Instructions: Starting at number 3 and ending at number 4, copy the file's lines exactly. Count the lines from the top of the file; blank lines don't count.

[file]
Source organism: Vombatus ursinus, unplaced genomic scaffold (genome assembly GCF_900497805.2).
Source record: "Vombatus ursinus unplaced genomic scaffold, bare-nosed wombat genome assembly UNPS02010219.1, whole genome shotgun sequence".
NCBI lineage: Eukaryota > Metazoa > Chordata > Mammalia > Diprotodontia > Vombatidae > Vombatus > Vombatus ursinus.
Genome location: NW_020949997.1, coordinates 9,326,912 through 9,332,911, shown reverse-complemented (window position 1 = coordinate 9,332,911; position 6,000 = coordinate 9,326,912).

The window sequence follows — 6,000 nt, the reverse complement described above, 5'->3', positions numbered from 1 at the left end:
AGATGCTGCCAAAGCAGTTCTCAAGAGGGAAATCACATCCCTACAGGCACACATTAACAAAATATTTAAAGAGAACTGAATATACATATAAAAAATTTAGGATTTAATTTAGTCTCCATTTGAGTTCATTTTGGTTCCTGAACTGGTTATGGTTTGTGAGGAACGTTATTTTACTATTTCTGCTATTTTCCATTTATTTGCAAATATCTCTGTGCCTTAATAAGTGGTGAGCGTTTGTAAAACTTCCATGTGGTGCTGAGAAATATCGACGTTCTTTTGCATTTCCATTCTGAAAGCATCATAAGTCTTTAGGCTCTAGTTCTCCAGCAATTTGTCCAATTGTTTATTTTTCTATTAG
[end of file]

NCBI lineage: Eukaryota > Metazoa > Chordata > Mammalia > Diprotodontia > Vombatidae > Vombatus > Vombatus ursinus.
Genome location: NW_020949997.1, coordinates 9,326,912 through 9,332,911, shown reverse-complemented (window position 1 = coordinate 9,332,911; position 6,000 = coordinate 9,326,912).